Graduate Course Proposal Form Submission Detail - PET6003
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Approved, Permanent Archive
Submission Type: New
Course Change Information (for course changes only):
Comments: Approved by GC 10/19/09; Sent to USF SCNS Office 11/23/09; SCNS approved 1/5/10, effective 1/2010; posted in banner 1/6/10
- Department and Contact Information
Tracking Number Date & Time Submitted 1518 2009-09-04 Department College Budget Account Number Physical Education & Exercise Science ED 173200 Contact Person Phone Marcus Kilpatrick 9748127 firstname.lastname@example.org
- Course Information
Prefix Number Full Title PET 6003 Theories & Models of Health & Physical Activity Is the course title variable? N Is a permit required for registration? N Are the credit hours variable? N Is this course repeatable? If repeatable, how many times? 0 Credit Hours Section Type Grading Option 3 C - Class Lecture (Primarily) R - Regular Abbreviated Title (30 characters maximum) Theories and Models Course Online? Percentage Online C - Face-to-face (0% online) 0
This course covers the origin and application of theory in the general health and physical activity domains. Emphasis will be placed on learning the theoretical constructs and applied uses of classic and contemporary theories in health behaviors.
A. Please briefly explain why it is necessary and/or desirable to add this course.
Needed as part of planned program/concentration/certificate change
B. What is the need or demand for this course? (Indicate if this course is part of a required sequence in the major.) What other programs would this course service?
This course primarily deals with the theoretical foundations of physical activity behavior. As such, this course provides the conceptual framework currently utilized in the study of physical activity, including theories of behavior change and adherence. Content in this course can be utilized by exercise science professionals to impact individuals, families, and entire communities.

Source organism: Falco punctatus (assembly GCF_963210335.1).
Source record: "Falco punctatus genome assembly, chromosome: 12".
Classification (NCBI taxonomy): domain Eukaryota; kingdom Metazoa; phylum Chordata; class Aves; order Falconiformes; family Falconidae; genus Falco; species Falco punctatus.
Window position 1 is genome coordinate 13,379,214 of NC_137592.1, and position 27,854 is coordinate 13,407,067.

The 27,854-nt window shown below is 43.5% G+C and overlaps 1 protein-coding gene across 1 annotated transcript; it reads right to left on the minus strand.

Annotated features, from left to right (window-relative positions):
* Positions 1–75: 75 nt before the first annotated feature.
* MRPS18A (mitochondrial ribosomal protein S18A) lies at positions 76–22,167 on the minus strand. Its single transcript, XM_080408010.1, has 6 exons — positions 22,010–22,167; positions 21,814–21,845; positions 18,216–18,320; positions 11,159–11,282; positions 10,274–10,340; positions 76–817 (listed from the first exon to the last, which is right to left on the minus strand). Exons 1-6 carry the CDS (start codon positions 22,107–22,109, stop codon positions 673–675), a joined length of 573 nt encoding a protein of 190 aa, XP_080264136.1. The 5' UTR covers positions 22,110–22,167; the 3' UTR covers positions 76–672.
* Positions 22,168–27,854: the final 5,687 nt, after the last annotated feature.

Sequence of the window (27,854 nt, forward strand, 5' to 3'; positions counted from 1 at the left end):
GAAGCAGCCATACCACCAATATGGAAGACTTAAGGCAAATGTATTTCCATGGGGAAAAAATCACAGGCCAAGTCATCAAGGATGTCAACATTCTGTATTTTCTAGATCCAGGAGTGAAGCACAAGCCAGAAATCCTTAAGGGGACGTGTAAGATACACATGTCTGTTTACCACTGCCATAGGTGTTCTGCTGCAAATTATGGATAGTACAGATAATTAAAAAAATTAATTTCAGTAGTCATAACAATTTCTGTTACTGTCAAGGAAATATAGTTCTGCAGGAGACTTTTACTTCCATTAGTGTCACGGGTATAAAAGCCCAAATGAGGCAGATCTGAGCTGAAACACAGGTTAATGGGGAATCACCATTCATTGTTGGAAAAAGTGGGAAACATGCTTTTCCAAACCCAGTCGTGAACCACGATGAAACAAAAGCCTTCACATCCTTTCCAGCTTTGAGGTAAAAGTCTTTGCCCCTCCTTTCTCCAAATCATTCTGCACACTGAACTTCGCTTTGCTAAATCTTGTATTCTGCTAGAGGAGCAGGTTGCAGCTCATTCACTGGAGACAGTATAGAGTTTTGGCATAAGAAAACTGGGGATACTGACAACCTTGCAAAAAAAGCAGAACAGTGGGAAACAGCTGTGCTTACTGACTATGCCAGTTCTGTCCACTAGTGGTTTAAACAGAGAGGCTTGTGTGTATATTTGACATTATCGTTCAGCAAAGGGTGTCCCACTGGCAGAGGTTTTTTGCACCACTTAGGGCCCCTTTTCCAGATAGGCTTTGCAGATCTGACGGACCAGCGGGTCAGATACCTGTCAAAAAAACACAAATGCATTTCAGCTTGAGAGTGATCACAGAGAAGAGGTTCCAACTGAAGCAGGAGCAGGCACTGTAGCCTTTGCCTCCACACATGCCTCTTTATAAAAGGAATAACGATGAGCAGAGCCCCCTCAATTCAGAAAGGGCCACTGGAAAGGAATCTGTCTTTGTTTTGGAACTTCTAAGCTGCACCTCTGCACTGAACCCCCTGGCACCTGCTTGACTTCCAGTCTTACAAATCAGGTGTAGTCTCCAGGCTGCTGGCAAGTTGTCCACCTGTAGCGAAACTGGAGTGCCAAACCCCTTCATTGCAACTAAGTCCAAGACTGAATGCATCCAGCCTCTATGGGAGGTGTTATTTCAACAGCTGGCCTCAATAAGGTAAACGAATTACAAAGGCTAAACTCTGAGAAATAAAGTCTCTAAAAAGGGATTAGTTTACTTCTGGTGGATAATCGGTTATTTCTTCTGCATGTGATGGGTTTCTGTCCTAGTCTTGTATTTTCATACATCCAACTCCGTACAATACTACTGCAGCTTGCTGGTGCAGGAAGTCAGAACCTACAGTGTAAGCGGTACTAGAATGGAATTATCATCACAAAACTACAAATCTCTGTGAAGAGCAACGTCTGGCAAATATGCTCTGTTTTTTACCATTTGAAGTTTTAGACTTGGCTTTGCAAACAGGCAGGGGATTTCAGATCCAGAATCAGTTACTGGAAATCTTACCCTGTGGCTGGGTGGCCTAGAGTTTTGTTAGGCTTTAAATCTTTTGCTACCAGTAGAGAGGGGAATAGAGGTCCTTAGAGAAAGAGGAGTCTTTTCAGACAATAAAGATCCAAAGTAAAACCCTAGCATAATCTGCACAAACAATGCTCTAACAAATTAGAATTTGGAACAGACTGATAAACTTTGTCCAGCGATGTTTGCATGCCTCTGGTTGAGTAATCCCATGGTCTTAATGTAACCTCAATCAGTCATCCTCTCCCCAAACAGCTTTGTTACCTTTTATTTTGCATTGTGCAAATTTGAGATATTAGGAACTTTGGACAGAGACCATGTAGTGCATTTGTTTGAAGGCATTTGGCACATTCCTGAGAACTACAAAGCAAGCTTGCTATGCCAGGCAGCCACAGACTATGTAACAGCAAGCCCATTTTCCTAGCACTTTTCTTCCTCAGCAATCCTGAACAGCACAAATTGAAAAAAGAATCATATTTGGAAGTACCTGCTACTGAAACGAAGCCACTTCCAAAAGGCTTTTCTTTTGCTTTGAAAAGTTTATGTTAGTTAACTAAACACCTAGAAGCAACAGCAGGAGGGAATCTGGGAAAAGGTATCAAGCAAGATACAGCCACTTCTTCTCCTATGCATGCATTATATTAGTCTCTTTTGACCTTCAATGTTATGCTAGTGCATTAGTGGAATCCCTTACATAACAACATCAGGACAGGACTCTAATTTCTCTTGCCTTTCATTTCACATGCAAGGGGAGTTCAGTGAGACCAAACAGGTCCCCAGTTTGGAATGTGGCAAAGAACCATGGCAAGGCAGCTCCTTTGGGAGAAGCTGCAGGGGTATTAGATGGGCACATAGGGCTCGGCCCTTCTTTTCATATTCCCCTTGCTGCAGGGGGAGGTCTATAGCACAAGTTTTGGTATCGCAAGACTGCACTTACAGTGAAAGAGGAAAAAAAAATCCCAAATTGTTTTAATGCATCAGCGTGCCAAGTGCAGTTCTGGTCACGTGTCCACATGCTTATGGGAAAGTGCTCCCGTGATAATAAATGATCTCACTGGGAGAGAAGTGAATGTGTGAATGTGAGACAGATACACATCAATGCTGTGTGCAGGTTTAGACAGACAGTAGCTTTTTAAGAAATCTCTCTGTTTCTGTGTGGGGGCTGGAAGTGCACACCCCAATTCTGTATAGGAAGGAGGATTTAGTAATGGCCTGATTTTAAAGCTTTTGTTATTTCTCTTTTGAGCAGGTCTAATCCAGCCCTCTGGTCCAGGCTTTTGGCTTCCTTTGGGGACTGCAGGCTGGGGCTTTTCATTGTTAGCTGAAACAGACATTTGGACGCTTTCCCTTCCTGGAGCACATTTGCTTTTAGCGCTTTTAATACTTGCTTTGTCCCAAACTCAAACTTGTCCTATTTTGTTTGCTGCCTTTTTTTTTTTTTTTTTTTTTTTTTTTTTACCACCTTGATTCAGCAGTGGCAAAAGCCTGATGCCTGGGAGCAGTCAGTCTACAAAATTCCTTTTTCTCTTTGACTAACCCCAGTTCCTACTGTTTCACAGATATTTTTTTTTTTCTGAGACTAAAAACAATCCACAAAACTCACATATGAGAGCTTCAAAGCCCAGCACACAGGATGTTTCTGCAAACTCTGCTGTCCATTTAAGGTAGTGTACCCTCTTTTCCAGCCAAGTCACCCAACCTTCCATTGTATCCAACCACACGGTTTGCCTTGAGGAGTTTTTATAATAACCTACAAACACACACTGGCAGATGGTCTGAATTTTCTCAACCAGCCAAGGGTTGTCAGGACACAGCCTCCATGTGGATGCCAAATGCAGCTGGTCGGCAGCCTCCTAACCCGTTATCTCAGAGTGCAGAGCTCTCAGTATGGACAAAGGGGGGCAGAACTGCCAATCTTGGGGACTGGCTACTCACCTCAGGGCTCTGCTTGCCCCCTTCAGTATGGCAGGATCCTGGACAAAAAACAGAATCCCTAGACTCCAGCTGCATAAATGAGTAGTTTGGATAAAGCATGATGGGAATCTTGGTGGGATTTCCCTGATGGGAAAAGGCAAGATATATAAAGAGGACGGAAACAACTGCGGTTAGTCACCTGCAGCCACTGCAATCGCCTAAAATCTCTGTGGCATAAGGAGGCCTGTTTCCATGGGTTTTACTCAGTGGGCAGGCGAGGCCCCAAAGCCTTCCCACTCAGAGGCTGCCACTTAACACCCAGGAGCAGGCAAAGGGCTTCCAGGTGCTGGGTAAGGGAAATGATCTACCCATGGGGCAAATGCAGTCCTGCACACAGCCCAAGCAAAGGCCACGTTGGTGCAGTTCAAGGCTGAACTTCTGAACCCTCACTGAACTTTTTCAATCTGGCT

C. Has this course been offered as Selected Topics/Experimental Topics course? If yes, how many times?
D. What qualifications for training and/or experience are necessary to teach this course? (List minimum qualifications for the instructor.)
In addition to the terminal degree, a qualified instructor for this course should have taken graduate level courses in the area of health education/promotion or public health and have a background of research experience in physical activity and public health.
- Other Course Information
6.1 Ability to interpret and utilize theory and practical research in health and physical activity promotion. 6.2 Knowledge of the following theoretical perspectives in health and physical activity: health belief model, theory of planned behavior, social cognitive theory, achievement motivation theory, self-determination theory, and transtheoretical model. 6.3 Ability to apply models of health promotion to the development of a physical activity interventions for specified target populations. 6.4 Knowledge of the natural history of physical activity including adoption, maintenance, relapse, and resumption. 6.5 Knowledge of the current state of knowledge related to adherence to healthful diets and physical activity programs. 6.6 Knowledge of contemporary worksite health promotion programs and facilities.